Last month, the California Public Utilities Commission issued a decision (PDF) that will guide how these GRCs ends up influencing the value of solar, energy efficiency, or technologies like demand response and energy storage, as they implement TOU schedules to meet the state’s later-in-the-day energy needs.
The TOU challenge to solar value
For the solar industry, the CPUC’s decision was a mixed bag. On the downside, it will allow utilities to move ahead with shifting the value of TOU retail rates pretty drastically — from noon to 6 p.m. for most customers today, to as late as 4 p.m. to 9 p.m. for SCE and SDG&E, and 5 p.m. to 10 p.m. for PG&E.
That decision came despite opposition from groups like the California Solar Energy industries Association (CALSEIA), which sought to limit the time shift to something less extreme, such as from 2 to 7 p.m., to retain more solar value.
“There’s no question that the data shows it’s legitimate for peak prices to go to later in the day. Some shift is warranted,” CalSEIA policy director Brad Heavner said of the new TOU schedules. “But the utilities have proposed too much, too fast […] NEM was the big deal for two years, but this is the other half of the same coin. We could win on NEM, and lose on rates, and it’s all the same.”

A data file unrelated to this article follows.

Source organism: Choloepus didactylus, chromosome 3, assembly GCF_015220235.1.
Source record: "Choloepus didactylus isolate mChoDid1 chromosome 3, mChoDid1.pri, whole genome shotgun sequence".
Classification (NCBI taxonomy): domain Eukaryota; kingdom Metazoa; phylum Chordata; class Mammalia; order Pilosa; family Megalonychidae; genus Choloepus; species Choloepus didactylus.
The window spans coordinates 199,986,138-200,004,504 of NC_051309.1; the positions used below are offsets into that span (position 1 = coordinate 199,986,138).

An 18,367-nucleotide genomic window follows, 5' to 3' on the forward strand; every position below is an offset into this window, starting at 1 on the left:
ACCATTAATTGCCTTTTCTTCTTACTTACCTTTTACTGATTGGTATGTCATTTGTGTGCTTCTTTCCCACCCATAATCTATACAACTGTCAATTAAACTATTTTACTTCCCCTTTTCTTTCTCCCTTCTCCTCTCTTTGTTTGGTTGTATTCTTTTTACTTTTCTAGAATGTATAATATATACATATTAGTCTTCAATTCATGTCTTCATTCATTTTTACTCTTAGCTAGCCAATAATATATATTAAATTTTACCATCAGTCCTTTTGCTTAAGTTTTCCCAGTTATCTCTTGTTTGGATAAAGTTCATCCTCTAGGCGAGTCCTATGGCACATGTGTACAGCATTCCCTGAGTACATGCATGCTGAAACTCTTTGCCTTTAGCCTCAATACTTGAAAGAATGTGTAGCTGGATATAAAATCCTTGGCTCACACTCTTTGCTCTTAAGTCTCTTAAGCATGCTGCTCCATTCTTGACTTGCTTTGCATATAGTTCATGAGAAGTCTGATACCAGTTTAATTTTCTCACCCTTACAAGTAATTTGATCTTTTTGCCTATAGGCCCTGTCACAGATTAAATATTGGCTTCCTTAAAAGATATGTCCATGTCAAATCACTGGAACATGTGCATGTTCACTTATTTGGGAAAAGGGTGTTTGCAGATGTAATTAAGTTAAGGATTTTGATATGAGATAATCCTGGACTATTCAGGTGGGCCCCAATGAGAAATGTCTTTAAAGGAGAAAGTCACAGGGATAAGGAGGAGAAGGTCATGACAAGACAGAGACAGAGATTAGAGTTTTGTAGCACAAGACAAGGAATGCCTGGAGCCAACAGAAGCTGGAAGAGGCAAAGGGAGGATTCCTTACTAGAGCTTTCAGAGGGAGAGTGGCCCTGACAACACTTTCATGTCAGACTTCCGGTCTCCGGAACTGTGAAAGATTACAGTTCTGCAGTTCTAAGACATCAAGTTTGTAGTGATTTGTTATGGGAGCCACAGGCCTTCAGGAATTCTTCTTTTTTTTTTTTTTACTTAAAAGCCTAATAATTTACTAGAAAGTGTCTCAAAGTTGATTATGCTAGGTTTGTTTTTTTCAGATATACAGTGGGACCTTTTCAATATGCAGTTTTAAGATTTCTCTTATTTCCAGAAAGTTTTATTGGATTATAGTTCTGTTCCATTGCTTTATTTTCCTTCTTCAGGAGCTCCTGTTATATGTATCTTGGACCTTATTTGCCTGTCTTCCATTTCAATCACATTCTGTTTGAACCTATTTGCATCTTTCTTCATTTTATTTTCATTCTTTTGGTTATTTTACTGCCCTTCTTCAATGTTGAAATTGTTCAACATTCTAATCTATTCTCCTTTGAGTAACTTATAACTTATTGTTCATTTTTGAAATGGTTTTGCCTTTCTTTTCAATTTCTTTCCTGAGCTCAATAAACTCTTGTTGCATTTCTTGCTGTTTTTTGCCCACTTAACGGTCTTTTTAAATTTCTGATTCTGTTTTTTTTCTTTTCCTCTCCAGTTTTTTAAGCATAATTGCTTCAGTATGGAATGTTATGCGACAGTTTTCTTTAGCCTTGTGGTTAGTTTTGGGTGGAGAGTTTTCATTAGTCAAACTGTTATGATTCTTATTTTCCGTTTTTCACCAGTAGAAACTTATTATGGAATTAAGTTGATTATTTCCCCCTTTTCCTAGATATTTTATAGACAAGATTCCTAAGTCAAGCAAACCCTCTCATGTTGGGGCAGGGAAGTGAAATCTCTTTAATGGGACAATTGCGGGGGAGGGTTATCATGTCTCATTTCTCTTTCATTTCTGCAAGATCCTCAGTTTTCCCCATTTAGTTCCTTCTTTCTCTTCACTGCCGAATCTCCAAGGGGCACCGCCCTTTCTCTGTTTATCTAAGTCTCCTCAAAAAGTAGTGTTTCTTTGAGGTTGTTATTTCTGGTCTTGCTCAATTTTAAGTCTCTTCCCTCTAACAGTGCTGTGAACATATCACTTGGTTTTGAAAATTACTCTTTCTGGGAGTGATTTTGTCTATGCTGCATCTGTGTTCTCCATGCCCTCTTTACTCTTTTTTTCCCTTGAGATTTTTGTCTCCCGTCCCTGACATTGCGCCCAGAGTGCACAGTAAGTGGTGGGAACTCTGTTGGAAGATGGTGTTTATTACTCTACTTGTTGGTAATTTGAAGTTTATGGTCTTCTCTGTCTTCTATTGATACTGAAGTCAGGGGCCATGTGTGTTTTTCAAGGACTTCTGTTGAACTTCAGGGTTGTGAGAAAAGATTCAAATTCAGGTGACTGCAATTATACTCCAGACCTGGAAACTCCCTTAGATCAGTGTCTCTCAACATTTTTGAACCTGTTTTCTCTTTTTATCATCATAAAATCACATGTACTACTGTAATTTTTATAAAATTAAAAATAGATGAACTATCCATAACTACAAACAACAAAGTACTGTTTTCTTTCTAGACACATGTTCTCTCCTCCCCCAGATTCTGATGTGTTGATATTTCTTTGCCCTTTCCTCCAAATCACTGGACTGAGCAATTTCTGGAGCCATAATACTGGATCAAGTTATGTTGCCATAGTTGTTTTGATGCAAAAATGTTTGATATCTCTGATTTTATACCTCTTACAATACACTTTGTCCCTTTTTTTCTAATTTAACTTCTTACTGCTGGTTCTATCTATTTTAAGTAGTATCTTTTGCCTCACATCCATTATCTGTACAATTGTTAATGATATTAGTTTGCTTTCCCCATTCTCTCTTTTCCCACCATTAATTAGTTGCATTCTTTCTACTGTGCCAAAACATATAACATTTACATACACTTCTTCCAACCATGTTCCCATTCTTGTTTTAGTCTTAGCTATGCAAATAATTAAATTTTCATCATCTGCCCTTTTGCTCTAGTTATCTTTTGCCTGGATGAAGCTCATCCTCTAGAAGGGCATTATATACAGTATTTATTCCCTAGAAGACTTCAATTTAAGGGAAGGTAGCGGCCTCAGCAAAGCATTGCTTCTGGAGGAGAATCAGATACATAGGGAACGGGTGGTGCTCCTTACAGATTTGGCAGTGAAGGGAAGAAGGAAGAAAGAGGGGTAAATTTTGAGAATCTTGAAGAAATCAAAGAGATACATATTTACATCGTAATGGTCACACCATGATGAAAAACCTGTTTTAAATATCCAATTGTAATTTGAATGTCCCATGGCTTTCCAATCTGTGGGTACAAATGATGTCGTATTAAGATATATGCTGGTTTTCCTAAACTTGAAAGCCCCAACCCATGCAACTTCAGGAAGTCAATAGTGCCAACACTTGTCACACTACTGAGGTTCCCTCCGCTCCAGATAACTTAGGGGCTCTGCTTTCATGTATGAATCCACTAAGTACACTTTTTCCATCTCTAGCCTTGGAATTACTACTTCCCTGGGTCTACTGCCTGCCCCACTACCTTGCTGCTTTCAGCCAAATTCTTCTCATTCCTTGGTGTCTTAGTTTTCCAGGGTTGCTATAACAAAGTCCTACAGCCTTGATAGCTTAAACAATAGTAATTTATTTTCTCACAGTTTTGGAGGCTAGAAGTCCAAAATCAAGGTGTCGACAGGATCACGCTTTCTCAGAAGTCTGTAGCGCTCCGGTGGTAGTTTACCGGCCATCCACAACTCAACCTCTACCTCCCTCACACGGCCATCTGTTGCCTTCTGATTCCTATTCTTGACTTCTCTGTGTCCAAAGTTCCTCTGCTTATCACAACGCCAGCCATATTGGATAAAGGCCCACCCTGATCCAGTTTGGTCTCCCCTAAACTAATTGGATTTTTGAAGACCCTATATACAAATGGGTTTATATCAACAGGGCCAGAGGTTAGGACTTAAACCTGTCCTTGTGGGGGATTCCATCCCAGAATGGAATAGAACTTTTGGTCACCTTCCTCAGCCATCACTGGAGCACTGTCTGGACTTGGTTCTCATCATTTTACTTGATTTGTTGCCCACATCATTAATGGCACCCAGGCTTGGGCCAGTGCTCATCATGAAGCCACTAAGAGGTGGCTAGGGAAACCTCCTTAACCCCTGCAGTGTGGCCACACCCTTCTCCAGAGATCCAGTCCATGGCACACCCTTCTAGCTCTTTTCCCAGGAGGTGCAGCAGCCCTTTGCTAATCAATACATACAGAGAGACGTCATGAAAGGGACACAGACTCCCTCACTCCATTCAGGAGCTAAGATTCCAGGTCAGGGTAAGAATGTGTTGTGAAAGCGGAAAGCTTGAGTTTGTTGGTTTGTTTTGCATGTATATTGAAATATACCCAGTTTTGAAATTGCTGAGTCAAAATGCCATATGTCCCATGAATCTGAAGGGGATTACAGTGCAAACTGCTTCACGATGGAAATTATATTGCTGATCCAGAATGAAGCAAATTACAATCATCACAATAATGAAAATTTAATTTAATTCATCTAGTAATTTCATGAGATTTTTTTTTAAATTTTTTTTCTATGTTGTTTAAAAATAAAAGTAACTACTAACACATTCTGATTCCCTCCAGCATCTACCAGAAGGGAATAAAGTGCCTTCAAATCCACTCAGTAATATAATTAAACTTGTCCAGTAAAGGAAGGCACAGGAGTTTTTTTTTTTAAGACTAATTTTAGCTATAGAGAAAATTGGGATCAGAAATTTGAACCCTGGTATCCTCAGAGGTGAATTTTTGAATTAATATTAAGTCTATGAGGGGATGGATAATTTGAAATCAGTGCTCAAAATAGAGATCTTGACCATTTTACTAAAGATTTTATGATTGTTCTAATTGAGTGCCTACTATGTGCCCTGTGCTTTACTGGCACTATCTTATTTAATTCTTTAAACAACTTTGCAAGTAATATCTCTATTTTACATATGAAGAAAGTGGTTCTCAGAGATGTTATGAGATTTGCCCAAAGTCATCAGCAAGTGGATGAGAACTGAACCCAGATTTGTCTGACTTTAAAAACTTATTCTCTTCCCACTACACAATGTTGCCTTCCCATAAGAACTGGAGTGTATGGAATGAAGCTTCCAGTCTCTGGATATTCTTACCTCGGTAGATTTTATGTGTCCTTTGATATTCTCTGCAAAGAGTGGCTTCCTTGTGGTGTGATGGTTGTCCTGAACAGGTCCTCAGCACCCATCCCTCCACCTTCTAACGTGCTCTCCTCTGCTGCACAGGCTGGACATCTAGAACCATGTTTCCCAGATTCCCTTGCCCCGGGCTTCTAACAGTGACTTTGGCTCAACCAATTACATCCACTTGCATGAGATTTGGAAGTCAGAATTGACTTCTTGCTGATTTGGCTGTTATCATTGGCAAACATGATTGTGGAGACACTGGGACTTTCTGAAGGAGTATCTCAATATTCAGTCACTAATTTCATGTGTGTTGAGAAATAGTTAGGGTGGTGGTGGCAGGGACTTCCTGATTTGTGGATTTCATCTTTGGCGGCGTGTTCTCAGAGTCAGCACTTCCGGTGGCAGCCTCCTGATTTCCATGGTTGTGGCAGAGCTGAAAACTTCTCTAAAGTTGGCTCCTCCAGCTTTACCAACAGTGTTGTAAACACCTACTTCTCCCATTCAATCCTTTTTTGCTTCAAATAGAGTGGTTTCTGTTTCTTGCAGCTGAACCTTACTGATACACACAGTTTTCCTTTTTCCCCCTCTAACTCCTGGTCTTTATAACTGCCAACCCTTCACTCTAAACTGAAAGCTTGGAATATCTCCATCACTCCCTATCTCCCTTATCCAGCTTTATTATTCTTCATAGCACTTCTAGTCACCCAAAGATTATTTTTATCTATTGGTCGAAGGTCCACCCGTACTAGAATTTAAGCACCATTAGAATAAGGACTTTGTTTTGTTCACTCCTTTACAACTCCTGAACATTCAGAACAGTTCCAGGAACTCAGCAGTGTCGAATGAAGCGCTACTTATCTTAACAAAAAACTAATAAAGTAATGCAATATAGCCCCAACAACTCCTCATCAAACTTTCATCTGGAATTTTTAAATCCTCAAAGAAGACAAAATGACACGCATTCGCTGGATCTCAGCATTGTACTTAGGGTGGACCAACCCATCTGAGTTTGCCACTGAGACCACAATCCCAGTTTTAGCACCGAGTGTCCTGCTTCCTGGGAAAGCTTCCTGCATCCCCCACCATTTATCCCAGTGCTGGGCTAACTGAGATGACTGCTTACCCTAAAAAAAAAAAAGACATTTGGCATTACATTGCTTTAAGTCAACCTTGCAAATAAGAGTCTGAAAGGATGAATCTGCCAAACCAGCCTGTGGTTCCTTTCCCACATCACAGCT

In testimony submitted as part of SDG&E’s TOU proposal, CalSEIA member Kevin Weinberg, commercial sales manager for Baker Electric, noted that commercial customers could see a 9 to 22 percent reduction in bills savings from solar systems under the new hourly structures. That reduction “could put a lot of customers under water with their power purchase agreements (PPAs), leases, loans, and Property Assessed Clean Energy (PACE) assessments,” he wrote.
To soften the blow, the CPUC has offered grandfathering clauses, allowing existing solar customers the option to remain on their existing TOU rates for up to five years for residential systems and 10 years for commercial, industrial, and institutional systems. That will help retain the economic output of systems designed with today’s rates in mind.
The industry didn’t get everything it wanted from these grandfathering conditions, however. The CPUC’s ruling set a July 2017 deadline for interconnecting non-residential projects, for example — a schedule that might be hard to meet for some projects already in progress, said Tom Williard of Sage Renewables. And there’s certainly a rush to get in under the deadline, because PG&E’s proposed commercial TOU rates are “really detrimental for solar customers,” he said.